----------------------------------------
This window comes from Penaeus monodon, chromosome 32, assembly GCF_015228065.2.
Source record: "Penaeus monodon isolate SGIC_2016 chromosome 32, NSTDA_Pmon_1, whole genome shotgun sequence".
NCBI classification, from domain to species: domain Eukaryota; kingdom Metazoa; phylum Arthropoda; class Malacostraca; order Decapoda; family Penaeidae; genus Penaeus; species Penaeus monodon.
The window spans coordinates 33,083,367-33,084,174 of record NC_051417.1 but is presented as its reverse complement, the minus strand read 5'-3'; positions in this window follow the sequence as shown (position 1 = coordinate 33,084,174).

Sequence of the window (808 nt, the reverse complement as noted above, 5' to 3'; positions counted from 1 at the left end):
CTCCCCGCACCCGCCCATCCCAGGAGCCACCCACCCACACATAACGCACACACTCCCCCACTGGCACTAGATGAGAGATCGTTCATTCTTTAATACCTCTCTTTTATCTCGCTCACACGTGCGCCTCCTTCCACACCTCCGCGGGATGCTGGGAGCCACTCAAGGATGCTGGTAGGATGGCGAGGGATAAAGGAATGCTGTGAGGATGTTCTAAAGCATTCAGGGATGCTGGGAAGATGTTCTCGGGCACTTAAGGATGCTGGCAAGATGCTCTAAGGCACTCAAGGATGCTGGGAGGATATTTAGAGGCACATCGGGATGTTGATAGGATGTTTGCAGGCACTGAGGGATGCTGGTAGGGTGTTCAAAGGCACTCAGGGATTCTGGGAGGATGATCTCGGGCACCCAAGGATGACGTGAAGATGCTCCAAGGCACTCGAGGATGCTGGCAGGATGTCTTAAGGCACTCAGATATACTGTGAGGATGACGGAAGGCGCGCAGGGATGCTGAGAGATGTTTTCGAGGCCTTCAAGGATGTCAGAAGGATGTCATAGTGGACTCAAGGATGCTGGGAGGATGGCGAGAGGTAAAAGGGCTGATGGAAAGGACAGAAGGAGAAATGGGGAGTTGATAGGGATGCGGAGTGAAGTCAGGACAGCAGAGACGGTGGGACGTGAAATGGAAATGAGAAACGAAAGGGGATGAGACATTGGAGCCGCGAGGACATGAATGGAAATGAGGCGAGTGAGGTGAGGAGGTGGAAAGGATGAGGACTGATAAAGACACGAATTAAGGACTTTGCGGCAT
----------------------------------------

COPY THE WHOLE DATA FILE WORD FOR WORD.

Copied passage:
This window comes from Penaeus monodon, chromosome 32, assembly GCF_015228065.2.
Source record: "Penaeus monodon isolate SGIC_2016 chromosome 32, NSTDA_Pmon_1, whole genome shotgun sequence".
NCBI classification, from domain to species: domain Eukaryota; kingdom Metazoa; phylum Arthropoda; class Malacostraca; order Decapoda; family Penaeidae; genus Penaeus; species Penaeus monodon.
The window spans coordinates 33,083,367-33,084,174 of record NC_051417.1 but is presented as its reverse complement, the minus strand read 5'-3'; positions in this window follow the sequence as shown (position 1 = coordinate 33,084,174).

Sequence of the window (808 nt, the reverse complement as noted above, 5' to 3'; positions counted from 1 at the left end):
CTCCCCGCACCCGCCCATCCCAGGAGCCACCCACCCACACATAACGCACACACTCCCCCACTGGCACTAGATGAGAGATCGTTCATTCTTTAATACCTCTCTTTTATCTCGCTCACACGTGCGCCTCCTTCCACACCTCCGCGGGATGCTGGGAGCCACTCAAGGATGCTGGTAGGATGGCGAGGGATAAAGGAATGCTGTGAGGATGTTCTAAAGCATTCAGGGATGCTGGGAAGATGTTCTCGGGCACTTAAGGATGCTGGCAAGATGCTCTAAGGCACTCAAGGATGCTGGGAGGATATTTAGAGGCACATCGGGATGTTGATAGGATGTTTGCAGGCACTGAGGGATGCTGGTAGGGTGTTCAAAGGCACTCAGGGATTCTGGGAGGATGATCTCGGGCACCCAAGGATGACGTGAAGATGCTCCAAGGCACTCGAGGATGCTGGCAGGATGTCTTAAGGCACTCAGATATACTGTGAGGATGACGGAAGGCGCGCAGGGATGCTGAGAGATGTTTTCGAGGCCTTCAAGGATGTCAGAAGGATGTCATAGTGGACTCAAGGATGCTGGGAGGATGGCGAGAGGTAAAAGGGCTGATGGAAAGGACAGAAGGAGAAATGGGGAGTTGATAGGGATGCGGAGTGAAGTCAGGACAGCAGAGACGGTGGGACGTGAAATGGAAATGAGAAACGAAAGGGGATGAGACATTGGAGCCGCGAGGACATGAATGGAAATGAGGCGAGTGAGGTGAGGAGGTGGAAAGGATGAGGACTGATAAAGACACGAATTAAGGACTTTGCGGCAT